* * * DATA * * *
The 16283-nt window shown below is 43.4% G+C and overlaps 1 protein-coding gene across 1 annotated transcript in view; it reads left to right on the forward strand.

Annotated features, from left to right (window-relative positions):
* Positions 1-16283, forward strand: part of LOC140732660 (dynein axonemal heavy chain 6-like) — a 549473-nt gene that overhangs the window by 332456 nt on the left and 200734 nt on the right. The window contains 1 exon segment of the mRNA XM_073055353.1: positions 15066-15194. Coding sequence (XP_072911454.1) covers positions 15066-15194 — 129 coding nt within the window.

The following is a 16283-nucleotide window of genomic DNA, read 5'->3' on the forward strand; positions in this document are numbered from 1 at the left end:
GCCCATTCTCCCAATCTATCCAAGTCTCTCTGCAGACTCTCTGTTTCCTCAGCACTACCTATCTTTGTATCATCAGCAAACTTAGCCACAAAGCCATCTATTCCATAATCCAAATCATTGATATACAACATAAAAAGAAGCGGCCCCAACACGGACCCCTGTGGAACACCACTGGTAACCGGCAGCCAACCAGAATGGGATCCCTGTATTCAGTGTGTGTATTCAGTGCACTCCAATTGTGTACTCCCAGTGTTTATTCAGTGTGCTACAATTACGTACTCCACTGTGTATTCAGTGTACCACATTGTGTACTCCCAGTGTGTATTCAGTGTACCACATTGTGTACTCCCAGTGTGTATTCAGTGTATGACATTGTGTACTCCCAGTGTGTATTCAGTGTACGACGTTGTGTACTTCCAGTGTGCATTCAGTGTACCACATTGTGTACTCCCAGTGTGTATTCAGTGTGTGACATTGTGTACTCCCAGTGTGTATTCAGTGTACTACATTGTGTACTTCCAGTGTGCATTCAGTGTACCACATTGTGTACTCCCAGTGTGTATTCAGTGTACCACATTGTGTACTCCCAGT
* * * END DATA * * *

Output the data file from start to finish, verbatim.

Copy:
The 16283-nt window shown below is 43.4% G+C and overlaps 1 protein-coding gene across 1 annotated transcript in view; it reads left to right on the forward strand.

Annotated features, from left to right (window-relative positions):
* Positions 1-16283, forward strand: part of LOC140732660 (dynein axonemal heavy chain 6-like) — a 549473-nt gene that overhangs the window by 332456 nt on the left and 200734 nt on the right. The window contains 1 exon segment of the mRNA XM_073055353.1: positions 15066-15194. Coding sequence (XP_072911454.1) covers positions 15066-15194 — 129 coding nt within the window.

The following is a 16283-nucleotide window of genomic DNA, read 5'->3' on the forward strand; positions in this document are numbered from 1 at the left end:
GCCCATTCTCCCAATCTATCCAAGTCTCTCTGCAGACTCTCTGTTTCCTCAGCACTACCTATCTTTGTATCATCAGCAAACTTAGCCACAAAGCCATCTATTCCATAATCCAAATCATTGATATACAACATAAAAAGAAGCGGCCCCAACACGGACCCCTGTGGAACACCACTGGTAACCGGCAGCCAACCAGAATGGGATCCCTGTATTCAGTGTGTGTATTCAGTGCACTCCAATTGTGTACTCCCAGTGTTTATTCAGTGTGCTACAATTACGTACTCCACTGTGTATTCAGTGTACCACATTGTGTACTCCCAGTGTGTATTCAGTGTACCACATTGTGTACTCCCAGTGTGTATTCAGTGTATGACATTGTGTACTCCCAGTGTGTATTCAGTGTACGACGTTGTGTACTTCCAGTGTGCATTCAGTGTACCACATTGTGTACTCCCAGTGTGTATTCAGTGTGTGACATTGTGTACTCCCAGTGTGTATTCAGTGTACTACATTGTGTACTTCCAGTGTGCATTCAGTGTACCACATTGTGTACTCCCAGTGTGTATTCAGTGTACCACATTGTGTACTCCCAGT